I stood watch over my mother. It was the third night since she had been removed from life support, and various family members were taking turns at her bedside. This was my night to keep vigil.
Painful as it was, I was happy to be there. The thought of Mom dying while I was at home or en route to the hospital kept me tossing and turning each night I was away from her side. She and I had a wonderful relationship, and I couldn’t bear the thought of losing her while I was at home or on my way to the hospital. “Lord,” I prayed, “please give me strength during this time. Help me to trust in you more completely and to know that at every moment of every day I am right where you want me to be.”
Mom had been in the hospital since March 3, 2008, the day after we returned from a trip to Philadelphia for a cousin’s wedding. While we were there, she had come down with a touch of laryngitis. But she was able to enjoy the wedding until well after midnight, and the next day, instead of resting, she visited with two of her nieces for hours. Even though she could barely talk, that didn’t stop her from fully enjoying herself!
Now, not even two weeks later, she was close to death.
As I sat beside my mother throughout the night, I kept my eyes on the clock on the opposite wall. In a few hours, it would be March 14, my late father’s birthday. I wasn’t sure I wanted Mom to die on that day. I wanted her death to be special: a day all for herself, when her family could look back and remember how precious and loving she was; a day to remember how she always found the good in other people; a day to remember the ways she showered us all with unconditional love.
Mom had slept and rested comfortably throughout the night, but by 9:00 am, her breathing became labored. The hospice nurse gave the order for a relaxation medication, and Mom’s breathing slowly settled down.
I was looking at her beautiful face, wishing she would just open her eyes and smile at me one more time, when a woman walked in and announced she had come to bring my Mom Communion. I looked at the woman and shook my head: “She’s dying.” And as I turned back to Mom, her eyes opened ever so slowly and she took her last breath.
A nurse came in and then called for the doctor. It was 9:25 am, and my beloved mother and best friend was gone forever. She was gone and so much had come to an end. No more plans of where we would go to lunch after Mass. No more card games in the evening or watching a DVD. No more mangos cut just so perfectly. No more typical Puerto Rican food that only she could prepare with so much love. Okay, so I had finally learned to make some traditional meals, but it would not be much fun cooking arroz con pollo without mom there to tell me “Add a little more adobo … and sofrito… . Wow, this is almost as good as mine!”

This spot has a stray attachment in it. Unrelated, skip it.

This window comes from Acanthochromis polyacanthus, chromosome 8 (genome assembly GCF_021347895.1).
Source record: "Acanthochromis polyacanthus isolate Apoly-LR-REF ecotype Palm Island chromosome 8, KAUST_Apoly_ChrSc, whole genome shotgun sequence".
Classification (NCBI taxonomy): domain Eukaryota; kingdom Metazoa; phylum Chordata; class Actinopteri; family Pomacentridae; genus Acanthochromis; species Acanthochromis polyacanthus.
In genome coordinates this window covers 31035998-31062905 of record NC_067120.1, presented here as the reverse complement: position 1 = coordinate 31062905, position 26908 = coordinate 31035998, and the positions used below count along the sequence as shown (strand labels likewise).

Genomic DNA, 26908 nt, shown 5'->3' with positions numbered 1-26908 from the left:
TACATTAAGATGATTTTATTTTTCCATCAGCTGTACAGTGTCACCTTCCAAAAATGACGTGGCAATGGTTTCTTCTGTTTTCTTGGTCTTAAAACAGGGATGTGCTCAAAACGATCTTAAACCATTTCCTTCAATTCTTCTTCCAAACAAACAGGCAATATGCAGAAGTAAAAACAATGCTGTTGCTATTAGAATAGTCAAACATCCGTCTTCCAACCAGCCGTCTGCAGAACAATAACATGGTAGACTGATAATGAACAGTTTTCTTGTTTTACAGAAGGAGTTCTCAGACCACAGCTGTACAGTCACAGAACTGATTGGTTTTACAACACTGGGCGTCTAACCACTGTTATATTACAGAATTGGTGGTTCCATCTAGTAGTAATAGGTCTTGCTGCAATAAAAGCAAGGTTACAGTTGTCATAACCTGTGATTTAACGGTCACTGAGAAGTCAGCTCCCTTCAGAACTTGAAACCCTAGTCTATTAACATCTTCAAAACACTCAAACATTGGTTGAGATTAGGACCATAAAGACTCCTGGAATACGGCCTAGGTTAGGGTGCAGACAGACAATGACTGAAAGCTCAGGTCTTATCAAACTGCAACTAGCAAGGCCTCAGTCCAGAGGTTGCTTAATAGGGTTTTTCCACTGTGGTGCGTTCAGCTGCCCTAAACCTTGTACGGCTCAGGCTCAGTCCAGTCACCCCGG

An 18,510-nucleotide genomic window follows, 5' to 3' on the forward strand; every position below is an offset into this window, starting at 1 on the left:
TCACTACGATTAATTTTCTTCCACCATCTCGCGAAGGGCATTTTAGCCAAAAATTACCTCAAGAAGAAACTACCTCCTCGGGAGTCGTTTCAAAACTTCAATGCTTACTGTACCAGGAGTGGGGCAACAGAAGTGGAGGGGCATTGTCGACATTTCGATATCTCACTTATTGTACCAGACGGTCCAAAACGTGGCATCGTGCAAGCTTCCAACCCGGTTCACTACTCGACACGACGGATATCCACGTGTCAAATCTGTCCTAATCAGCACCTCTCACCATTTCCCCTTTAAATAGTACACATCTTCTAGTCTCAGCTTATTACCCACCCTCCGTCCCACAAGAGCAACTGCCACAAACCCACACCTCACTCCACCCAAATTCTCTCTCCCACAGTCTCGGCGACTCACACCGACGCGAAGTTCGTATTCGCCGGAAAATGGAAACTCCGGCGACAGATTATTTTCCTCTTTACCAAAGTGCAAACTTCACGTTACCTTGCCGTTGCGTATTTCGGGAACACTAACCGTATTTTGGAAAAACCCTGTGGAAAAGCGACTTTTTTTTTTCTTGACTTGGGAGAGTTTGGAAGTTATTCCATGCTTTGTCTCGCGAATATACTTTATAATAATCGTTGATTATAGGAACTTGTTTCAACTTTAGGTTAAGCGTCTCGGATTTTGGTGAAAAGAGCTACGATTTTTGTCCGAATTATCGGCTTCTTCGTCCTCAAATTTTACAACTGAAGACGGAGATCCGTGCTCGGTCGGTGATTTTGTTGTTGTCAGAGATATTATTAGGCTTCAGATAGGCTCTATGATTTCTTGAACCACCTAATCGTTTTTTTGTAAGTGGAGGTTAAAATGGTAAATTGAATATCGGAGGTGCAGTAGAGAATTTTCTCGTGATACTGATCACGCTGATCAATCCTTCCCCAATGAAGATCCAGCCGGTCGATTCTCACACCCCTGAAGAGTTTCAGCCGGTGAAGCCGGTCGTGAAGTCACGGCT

My immediate reaction was a combination of anger and grief-stricken disbelief. I started sobbing and leaned in against my mother, willing her to come back.
In Sorrow, Joy.
Suddenly I realized, that my mother had indeed died on my father’s birthday—he would have been eighty-five—and that this was a gift. Mom had never wanted to be in the limelight, so it was as if she waited to die on a day that would make us all remember both her and Dad together. Even though he had not always treated her well, Mom only knew how to love unconditionally. Now, through their shared anniversary, she would keep teaching us to love that way, too.
The rest of the family arrived, and we all stood around in various degrees of shock. We finally asked to help dress Mom in her own attire. My niece added some make-up—we both knew that mom always wanted to look her best. We both smiled as we saw how beautiful her skin looked, highlighted by her multi-colored blouse and bright pink lipstick.
A few days later, I was describing the moments leading up to my mother’s passing to Ree, one of our dear friends. When I mentioned how someone had come to give her Communion in her last moments, Ree exclaimed, “Adlin, Jesus himself came for your mother!”
Her comment opened my eyes. Distracted by grief, I had not even recognized that my Lord and Savior was physically present when my mother took her last breath. I had only felt tremendous sadness. Yet what a joyous moment it really was: Our Lord had come to us at that precise moment to welcome my mother home. What a way to go! It was a time to rejoice and sing praises to our heavenly Father. Jesus promised us eternal life and he really meant it! And to prove it, he made himself present to take my mother safely home.
Since then, I have a sense of peace that could only come from above. This peace also gives me hope that one day I, too, will be welcomed into our heavenly home to give praise to our Creator. And I will see that wonderful smile on my mother’s face once again.
Adlin deCardi lives in Alexandria, Virginia.